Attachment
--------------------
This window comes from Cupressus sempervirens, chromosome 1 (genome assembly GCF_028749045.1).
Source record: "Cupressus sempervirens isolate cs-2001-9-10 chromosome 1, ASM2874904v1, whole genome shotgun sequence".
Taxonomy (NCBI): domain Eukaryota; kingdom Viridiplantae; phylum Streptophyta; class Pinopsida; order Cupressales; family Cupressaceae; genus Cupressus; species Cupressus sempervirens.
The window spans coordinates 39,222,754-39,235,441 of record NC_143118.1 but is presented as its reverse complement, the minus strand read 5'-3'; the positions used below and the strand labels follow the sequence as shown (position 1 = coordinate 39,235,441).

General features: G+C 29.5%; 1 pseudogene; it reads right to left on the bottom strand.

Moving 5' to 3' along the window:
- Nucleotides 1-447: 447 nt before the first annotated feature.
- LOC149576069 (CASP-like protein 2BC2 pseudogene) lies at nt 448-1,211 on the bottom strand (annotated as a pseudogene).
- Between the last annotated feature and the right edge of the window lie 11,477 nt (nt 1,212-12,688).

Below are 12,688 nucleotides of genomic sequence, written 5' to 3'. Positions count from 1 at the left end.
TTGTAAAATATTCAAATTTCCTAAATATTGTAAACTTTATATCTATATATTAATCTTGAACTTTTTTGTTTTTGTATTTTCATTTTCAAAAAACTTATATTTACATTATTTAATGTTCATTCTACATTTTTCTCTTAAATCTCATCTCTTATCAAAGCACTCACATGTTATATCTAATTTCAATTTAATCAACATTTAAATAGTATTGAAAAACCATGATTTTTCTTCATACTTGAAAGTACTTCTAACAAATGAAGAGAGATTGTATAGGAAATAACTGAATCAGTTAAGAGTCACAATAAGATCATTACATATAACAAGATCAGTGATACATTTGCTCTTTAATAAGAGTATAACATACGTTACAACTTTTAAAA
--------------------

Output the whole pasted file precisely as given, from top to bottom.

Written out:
This window comes from Cupressus sempervirens, chromosome 1 (genome assembly GCF_028749045.1).
Source record: "Cupressus sempervirens isolate cs-2001-9-10 chromosome 1, ASM2874904v1, whole genome shotgun sequence".
Taxonomy (NCBI): domain Eukaryota; kingdom Viridiplantae; phylum Streptophyta; class Pinopsida; order Cupressales; family Cupressaceae; genus Cupressus; species Cupressus sempervirens.
The window spans coordinates 39,222,754-39,235,441 of record NC_143118.1 but is presented as its reverse complement, the minus strand read 5'-3'; the positions used below and the strand labels follow the sequence as shown (position 1 = coordinate 39,235,441).

General features: G+C 29.5%; 1 pseudogene; it reads right to left on the bottom strand.

Moving 5' to 3' along the window:
- Nucleotides 1-447: 447 nt before the first annotated feature.
- LOC149576069 (CASP-like protein 2BC2 pseudogene) lies at nt 448-1,211 on the bottom strand (annotated as a pseudogene).
- Between the last annotated feature and the right edge of the window lie 11,477 nt (nt 1,212-12,688).

Below are 12,688 nucleotides of genomic sequence, written 5' to 3'. Positions count from 1 at the left end.
TTGTAAAATATTCAAATTTCCTAAATATTGTAAACTTTATATCTATATATTAATCTTGAACTTTTTTGTTTTTGTATTTTCATTTTCAAAAAACTTATATTTACATTATTTAATGTTCATTCTACATTTTTCTCTTAAATCTCATCTCTTATCAAAGCACTCACATGTTATATCTAATTTCAATTTAATCAACATTTAAATAGTATTGAAAAACCATGATTTTTCTTCATACTTGAAAGTACTTCTAACAAATGAAGAGAGATTGTATAGGAAATAACTGAATCAGTTAAGAGTCACAATAAGATCATTACATATAACAAGATCAGTGATACATTTGCTCTTTAATAAGAGTATAACATACGTTACAACTTTTAAAA